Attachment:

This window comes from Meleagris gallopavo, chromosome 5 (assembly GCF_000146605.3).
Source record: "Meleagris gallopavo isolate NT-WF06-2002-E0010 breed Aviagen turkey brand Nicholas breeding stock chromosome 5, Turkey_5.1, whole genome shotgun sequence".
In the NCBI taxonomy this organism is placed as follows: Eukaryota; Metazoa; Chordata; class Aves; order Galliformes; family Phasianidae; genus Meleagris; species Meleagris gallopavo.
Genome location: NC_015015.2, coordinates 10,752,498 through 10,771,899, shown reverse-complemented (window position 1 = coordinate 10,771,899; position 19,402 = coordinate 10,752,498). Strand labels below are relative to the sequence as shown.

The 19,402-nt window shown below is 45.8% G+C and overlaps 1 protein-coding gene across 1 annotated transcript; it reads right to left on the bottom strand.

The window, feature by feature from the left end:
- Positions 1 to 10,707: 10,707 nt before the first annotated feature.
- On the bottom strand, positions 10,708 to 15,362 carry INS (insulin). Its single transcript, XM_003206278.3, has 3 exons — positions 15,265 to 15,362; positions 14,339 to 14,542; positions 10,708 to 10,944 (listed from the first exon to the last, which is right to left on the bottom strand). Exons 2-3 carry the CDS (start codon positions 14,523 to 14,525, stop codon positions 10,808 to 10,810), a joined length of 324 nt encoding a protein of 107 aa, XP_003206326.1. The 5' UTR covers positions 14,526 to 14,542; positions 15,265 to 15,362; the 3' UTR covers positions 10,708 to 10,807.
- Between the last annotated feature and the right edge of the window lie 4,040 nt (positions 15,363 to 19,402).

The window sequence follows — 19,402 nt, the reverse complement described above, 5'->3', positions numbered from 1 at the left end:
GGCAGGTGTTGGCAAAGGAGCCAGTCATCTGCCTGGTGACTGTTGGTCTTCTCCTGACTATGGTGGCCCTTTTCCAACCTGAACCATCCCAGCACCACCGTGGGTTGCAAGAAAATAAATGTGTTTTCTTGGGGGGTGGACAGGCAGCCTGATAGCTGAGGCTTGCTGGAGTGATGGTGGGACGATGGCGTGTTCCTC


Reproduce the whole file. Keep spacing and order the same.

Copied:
This window comes from Meleagris gallopavo, chromosome 5 (assembly GCF_000146605.3).
Source record: "Meleagris gallopavo isolate NT-WF06-2002-E0010 breed Aviagen turkey brand Nicholas breeding stock chromosome 5, Turkey_5.1, whole genome shotgun sequence".
In the NCBI taxonomy this organism is placed as follows: Eukaryota; Metazoa; Chordata; class Aves; order Galliformes; family Phasianidae; genus Meleagris; species Meleagris gallopavo.
Genome location: NC_015015.2, coordinates 10,752,498 through 10,771,899, shown reverse-complemented (window position 1 = coordinate 10,771,899; position 19,402 = coordinate 10,752,498). Strand labels below are relative to the sequence as shown.

The 19,402-nt window shown below is 45.8% G+C and overlaps 1 protein-coding gene across 1 annotated transcript; it reads right to left on the bottom strand.

The window, feature by feature from the left end:
- Positions 1 to 10,707: 10,707 nt before the first annotated feature.
- On the bottom strand, positions 10,708 to 15,362 carry INS (insulin). Its single transcript, XM_003206278.3, has 3 exons — positions 15,265 to 15,362; positions 14,339 to 14,542; positions 10,708 to 10,944 (listed from the first exon to the last, which is right to left on the bottom strand). Exons 2-3 carry the CDS (start codon positions 14,523 to 14,525, stop codon positions 10,808 to 10,810), a joined length of 324 nt encoding a protein of 107 aa, XP_003206326.1. The 5' UTR covers positions 14,526 to 14,542; positions 15,265 to 15,362; the 3' UTR covers positions 10,708 to 10,807.
- Between the last annotated feature and the right edge of the window lie 4,040 nt (positions 15,363 to 19,402).

The window sequence follows — 19,402 nt, the reverse complement described above, 5'->3', positions numbered from 1 at the left end:
GGCAGGTGTTGGCAAAGGAGCCAGTCATCTGCCTGGTGACTGTTGGTCTTCTCCTGACTATGGTGGCCCTTTTCCAACCTGAACCATCCCAGCACCACCGTGGGTTGCAAGAAAATAAATGTGTTTTCTTGGGGGGTGGACAGGCAGCCTGATAGCTGAGGCTTGCTGGAGTGATGGTGGGACGATGGCGTGTTCCTC